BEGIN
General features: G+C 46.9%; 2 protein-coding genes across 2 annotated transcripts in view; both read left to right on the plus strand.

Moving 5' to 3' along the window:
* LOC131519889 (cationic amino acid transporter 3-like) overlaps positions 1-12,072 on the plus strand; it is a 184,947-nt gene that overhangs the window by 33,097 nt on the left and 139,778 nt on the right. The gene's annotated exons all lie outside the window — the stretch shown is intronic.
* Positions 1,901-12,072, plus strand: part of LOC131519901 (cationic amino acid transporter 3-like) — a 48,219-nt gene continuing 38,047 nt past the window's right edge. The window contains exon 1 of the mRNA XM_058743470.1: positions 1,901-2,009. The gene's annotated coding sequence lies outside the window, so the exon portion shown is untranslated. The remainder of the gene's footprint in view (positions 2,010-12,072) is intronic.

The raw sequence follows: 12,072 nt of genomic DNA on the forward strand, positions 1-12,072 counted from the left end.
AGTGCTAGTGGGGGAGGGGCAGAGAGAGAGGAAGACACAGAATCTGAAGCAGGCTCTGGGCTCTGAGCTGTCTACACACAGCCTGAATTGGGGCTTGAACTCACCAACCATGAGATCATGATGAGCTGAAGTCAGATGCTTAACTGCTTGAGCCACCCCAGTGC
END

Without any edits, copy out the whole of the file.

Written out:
General features: G+C 46.9%; 2 protein-coding genes across 2 annotated transcripts in view; both read left to right on the plus strand.

Moving 5' to 3' along the window:
* LOC131519889 (cationic amino acid transporter 3-like) overlaps positions 1-12,072 on the plus strand; it is a 184,947-nt gene that overhangs the window by 33,097 nt on the left and 139,778 nt on the right. The gene's annotated exons all lie outside the window — the stretch shown is intronic.
* Positions 1,901-12,072, plus strand: part of LOC131519901 (cationic amino acid transporter 3-like) — a 48,219-nt gene continuing 38,047 nt past the window's right edge. The window contains exon 1 of the mRNA XM_058743470.1: positions 1,901-2,009. The gene's annotated coding sequence lies outside the window, so the exon portion shown is untranslated. The remainder of the gene's footprint in view (positions 2,010-12,072) is intronic.

The raw sequence follows: 12,072 nt of genomic DNA on the forward strand, positions 1-12,072 counted from the left end.
AGTGCTAGTGGGGGAGGGGCAGAGAGAGAGGAAGACACAGAATCTGAAGCAGGCTCTGGGCTCTGAGCTGTCTACACACAGCCTGAATTGGGGCTTGAACTCACCAACCATGAGATCATGATGAGCTGAAGTCAGATGCTTAACTGCTTGAGCCACCCCAGTGC